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params language



parameters -- IRAF parameters and their usage


1. Introduction

Parameters are the primary means of communicating information between the user and IRAF tasks, and between separate IRAF tasks. Each user effectively has their own copy of the parameters for the tasks they run, and by tailoring these as they wish, they may customize the IRAF environment. Here we describe characteristics of IRAF parameters. The syntax of parameter declarations is described elsewhere.

2. Parameter Types

The CL supports a variety of parameter datatypes, from the conventional string, integer, and floating point types, to the exotic struct and cursor types. There is no complex type in the CL.

Character parameters are used to store strings of ASCII characters. By default character parameters have a maximum length of 64 characters, but this may be extended using the length option when the parameter is declared. A character parameter consisting of a single character can usually be treated as an integer, with a value equal to the ASCII value of the character.
Integer parameters are used to store integer information. Integer parameters are stored internally as a long integer, permitting at least 32 bits of precision.
Real parameters are stored internally as double's. In general they may be entered with or without a decimal point, and with or without an exponent. Note that the exponent should be entered using an E not a D.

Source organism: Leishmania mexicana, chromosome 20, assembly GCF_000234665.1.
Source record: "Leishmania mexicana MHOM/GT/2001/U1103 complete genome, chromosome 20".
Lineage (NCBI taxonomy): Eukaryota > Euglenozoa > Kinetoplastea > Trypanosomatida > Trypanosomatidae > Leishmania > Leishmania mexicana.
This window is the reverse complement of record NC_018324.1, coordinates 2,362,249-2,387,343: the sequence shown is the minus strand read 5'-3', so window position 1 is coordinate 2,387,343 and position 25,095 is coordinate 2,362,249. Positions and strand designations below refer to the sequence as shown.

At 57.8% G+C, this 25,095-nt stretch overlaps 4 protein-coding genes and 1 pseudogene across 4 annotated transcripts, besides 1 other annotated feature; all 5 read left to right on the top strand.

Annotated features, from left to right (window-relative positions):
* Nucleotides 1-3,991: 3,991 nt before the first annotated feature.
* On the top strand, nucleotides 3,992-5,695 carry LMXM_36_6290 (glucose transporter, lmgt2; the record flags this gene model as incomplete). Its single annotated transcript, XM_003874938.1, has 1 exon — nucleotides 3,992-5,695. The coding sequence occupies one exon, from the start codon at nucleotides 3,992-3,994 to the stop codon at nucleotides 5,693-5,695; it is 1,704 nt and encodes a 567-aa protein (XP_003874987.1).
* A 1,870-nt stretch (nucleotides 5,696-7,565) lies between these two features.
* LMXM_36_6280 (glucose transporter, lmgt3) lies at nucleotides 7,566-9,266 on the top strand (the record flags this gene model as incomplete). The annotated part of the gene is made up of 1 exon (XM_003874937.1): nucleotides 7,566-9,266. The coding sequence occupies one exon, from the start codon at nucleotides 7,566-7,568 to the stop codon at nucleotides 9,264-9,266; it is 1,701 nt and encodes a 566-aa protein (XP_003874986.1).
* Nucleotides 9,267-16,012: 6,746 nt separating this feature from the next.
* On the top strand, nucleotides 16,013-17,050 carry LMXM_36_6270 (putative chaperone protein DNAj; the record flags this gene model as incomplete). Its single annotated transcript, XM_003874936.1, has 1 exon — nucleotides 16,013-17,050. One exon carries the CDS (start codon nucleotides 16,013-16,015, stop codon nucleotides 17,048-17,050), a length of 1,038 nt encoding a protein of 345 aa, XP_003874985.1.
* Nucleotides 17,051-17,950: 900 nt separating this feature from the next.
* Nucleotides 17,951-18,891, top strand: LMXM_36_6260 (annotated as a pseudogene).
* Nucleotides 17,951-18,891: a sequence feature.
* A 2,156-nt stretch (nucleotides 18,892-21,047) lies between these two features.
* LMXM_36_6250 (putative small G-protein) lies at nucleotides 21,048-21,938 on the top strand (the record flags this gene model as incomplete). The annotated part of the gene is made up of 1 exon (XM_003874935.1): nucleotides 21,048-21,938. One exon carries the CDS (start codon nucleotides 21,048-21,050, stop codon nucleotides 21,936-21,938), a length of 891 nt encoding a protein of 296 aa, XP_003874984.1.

Boolean parameters may only have the values yes or no .
File parameters are basically character parameters which are required to be valid file names. All operations legal on characters are legal on file parameters. Various checks on the accessibility or existence of a file may be automatically performed when a file type parameter is used at runtime.
Struct parameters are characters strings which are treated specially by the scan and fscan functions. Scan and fscan set structs to the remainder of the line being scanned without further parsing.
gcur, imcur
The cursor parameters have a character string value with a predefined cursor value format. When a cursor type parameter is read in "query" mode, the hardware cursor on the graphics terminal or image display is physically read. If the cursor parameter is list-structured, cursor input may also be taken from a list (text file). For a more detailed discussion of cursor control in the CL, type help cursors .

3. List-Directed Parameters